FRONT PORCH PERSPECTIVE: Highland Gate Rate Payers Association Submission

February 17, 2016   ·   0 Comments

By Stephen Somerville

The other day I was sent a copy of the formal submission of the Highland Gate Ratepayers Association (“HGRPA”) submission to Town Council.
“The HGRPA represents over six hundred members and over three hundred households in the Highland Gate community who are opposed to the application in its current form for the reasons stated herein.”
The HGRPA is opposed to Highland Gate Development Inc.’s (HGDI) plans to “introduce an additional 184 single detached units and approximately 144 apartments within the Stable Neighbourhood designation…”
This fourteen page document is very well written and explains in detail the multitude of reasons for the group’s opposition.
A pre-hearing date of March 22, 2016 has been set by the Ontario Municipal Board (“OMB”) to begin the process of scheduling for hearing the appeals submitted by HGDI…”
You can visit the HGRPA website and read their submission so I will not convey all that is in the letter, but there are a couple of interesting items that I would like to comment on.
First, I agree wholeheartedly that any development should respect the nature of the existing neighbourhood, and I don’t believe elements of the developer’s plan meet those objectives.
Second, traffic congestion and safety should be a key consideration.
Third, the HGRPA wants security if the project proceeds.
“HGRPA request that the Town of Aurora impose as a precondition for HGDI to post acceptable security in the amount of $10M for seven years to repair all necessary structural damages caused from all HGDI construction activities to existing residences, basements, swimming pools, environment, etc., caused by this development.”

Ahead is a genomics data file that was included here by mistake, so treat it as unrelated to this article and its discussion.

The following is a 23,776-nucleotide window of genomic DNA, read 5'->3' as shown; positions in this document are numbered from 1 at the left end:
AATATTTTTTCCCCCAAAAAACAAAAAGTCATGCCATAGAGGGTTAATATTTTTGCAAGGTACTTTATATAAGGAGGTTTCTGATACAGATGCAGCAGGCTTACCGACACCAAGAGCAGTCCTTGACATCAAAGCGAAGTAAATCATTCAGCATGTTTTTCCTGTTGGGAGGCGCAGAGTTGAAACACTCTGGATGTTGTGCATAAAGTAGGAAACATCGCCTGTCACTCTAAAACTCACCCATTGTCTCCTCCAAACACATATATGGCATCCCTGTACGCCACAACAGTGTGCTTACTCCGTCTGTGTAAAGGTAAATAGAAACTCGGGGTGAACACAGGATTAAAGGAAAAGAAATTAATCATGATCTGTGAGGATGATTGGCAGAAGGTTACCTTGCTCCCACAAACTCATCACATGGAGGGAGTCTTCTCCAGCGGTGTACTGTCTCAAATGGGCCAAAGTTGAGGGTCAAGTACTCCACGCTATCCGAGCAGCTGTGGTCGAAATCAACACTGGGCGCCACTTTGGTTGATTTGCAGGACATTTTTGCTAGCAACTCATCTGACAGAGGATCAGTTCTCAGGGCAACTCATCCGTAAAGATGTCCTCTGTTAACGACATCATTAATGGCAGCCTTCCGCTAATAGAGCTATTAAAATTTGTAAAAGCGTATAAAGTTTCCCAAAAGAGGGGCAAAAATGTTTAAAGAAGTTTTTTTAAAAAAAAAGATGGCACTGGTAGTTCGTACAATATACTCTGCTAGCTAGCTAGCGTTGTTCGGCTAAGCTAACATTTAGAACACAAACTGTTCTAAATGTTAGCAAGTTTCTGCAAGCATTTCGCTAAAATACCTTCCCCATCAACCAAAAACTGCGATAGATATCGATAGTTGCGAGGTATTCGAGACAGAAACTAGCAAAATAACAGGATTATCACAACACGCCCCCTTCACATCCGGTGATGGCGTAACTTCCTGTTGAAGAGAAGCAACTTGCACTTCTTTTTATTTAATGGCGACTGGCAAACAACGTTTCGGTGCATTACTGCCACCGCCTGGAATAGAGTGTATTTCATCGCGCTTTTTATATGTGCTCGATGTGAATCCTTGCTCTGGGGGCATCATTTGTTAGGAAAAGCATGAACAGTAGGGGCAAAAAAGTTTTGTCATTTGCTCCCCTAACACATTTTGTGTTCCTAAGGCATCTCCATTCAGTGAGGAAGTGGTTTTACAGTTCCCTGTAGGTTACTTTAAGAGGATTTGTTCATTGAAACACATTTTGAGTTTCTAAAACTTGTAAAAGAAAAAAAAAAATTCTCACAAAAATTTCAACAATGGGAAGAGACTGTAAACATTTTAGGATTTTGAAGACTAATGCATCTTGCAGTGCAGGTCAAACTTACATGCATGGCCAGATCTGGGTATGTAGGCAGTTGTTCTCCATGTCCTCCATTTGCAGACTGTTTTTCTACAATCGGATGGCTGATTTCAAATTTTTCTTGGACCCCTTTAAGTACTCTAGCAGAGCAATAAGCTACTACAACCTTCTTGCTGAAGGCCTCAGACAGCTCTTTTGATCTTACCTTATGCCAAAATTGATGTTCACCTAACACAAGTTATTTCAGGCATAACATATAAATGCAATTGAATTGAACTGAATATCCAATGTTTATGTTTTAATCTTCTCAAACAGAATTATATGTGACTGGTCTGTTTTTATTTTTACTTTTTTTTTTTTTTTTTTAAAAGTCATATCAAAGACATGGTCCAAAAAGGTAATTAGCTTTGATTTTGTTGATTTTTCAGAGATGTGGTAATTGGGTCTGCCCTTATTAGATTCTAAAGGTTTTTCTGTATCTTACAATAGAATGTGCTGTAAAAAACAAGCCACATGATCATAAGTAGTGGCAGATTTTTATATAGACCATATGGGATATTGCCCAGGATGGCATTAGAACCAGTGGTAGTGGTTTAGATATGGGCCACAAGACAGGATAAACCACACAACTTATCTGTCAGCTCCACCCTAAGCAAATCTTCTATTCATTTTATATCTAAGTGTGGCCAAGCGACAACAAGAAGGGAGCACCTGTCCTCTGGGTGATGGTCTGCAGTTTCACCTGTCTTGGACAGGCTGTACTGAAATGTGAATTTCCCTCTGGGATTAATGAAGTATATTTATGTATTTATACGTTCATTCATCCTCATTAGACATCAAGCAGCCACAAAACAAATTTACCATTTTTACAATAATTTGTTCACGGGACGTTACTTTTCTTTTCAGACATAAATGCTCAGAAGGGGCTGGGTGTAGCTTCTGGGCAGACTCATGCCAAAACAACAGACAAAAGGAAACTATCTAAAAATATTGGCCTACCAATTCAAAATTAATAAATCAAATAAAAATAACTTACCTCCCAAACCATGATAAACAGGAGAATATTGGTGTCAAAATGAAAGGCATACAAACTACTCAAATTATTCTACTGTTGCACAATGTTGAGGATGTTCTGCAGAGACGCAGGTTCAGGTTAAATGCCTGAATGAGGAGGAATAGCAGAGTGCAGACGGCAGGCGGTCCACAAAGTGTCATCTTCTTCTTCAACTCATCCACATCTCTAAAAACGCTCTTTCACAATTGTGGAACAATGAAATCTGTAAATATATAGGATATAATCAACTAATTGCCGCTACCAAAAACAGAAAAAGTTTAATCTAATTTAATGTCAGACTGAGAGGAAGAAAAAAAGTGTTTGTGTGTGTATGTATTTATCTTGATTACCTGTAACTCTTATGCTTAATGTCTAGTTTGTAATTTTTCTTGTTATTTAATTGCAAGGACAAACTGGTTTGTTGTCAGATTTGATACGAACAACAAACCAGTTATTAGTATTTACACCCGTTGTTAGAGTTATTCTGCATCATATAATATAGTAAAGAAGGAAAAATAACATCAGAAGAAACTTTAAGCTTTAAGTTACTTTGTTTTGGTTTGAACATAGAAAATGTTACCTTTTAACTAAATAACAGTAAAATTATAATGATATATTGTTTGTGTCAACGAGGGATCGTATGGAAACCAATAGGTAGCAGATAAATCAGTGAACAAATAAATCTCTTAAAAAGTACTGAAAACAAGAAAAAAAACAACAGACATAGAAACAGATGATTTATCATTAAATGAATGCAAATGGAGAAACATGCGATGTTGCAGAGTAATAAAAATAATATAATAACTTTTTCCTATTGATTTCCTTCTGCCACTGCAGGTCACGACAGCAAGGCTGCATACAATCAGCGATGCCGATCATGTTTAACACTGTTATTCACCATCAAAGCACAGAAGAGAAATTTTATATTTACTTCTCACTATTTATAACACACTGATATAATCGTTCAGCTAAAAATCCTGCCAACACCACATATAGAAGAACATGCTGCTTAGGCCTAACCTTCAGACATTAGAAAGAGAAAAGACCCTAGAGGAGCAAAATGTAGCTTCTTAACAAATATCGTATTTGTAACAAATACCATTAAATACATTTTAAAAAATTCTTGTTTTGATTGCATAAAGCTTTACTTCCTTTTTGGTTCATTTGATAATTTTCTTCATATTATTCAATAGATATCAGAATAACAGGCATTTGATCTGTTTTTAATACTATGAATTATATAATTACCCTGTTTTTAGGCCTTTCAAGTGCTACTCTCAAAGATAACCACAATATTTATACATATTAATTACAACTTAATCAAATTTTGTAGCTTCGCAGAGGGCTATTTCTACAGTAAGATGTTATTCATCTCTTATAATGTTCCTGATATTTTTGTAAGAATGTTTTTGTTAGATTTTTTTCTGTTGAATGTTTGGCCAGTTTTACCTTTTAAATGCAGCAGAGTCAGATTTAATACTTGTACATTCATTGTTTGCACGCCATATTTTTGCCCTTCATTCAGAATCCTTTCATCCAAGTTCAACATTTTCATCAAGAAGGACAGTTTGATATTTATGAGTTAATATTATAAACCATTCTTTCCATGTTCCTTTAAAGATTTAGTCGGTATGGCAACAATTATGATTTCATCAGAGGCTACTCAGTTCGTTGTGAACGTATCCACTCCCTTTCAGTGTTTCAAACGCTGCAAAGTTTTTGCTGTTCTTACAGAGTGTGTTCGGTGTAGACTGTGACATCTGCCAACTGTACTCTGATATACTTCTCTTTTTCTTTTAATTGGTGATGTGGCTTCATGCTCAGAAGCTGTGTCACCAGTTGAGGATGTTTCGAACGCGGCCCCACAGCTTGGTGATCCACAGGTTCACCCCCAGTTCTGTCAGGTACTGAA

While I agree that if the project proceeds, then there should be some type of security, I believe that the dollar amount may be a bit steep and the term too long.
The most intriguing thing to me from the letter was contained on the last page of the letter under section 7.0 Conclusion and next steps.
“The HGRPA feels that a development solution can be reached that appropriately respects and is compatible with the existing community, while meeting the development objectives of ClubLink and Geranium.”
Is there any true room for negotiation between the two parties?
From my view, this situation was predictable from the start as we have seen this occur before in a number of communities, including Glenway in Newmarket. And the outcome is always the same.
The real estate developer introduces its plan, then they host a couple of community meetings, after which they make small non-material changes to their plans. The revised plans are rebuffed by the community and their elected representatives. Then, at the first opportunity, the developer applies to the Ontario Municipal Board.
The people in the affected community are angry and want the Town to spend a considerable amount of money (usually in the hundreds of thousands of dollars on lawyers) to quash the plan.
Many other people in town, who are not directly affected by the development, are also angry, but for a different reason; they don’t want to see their elected representatives approve any money to continue the fight.
In the end, two things happen. Either the town doesn’t pay and the developer wins or the town continues the fight, loses and the developer still wins.
In the Glenway case in Newmarket, the legal, consulting and OMB costs were about $750,000. More if you factor in staff time and community meetings.
As someone who lives in Aurora but not in the Highland Gate community, I watch these events with interest.
These are the questions that I would like answered:
Is it worth $1M of the Town’s money and time to fight this? What is the probability of winning this at the OMB? Has a Town Staff lawyer or outside Counsel offered any advice to the elected officials on this question? If so, what do they say? Does the Town need to contest this at the OMB to have any chance of HGDI negotiating in good faith with the Town?
Any comments from readers would be welcome. I will have more to say about this in future columns.

Stephen can be contacted at



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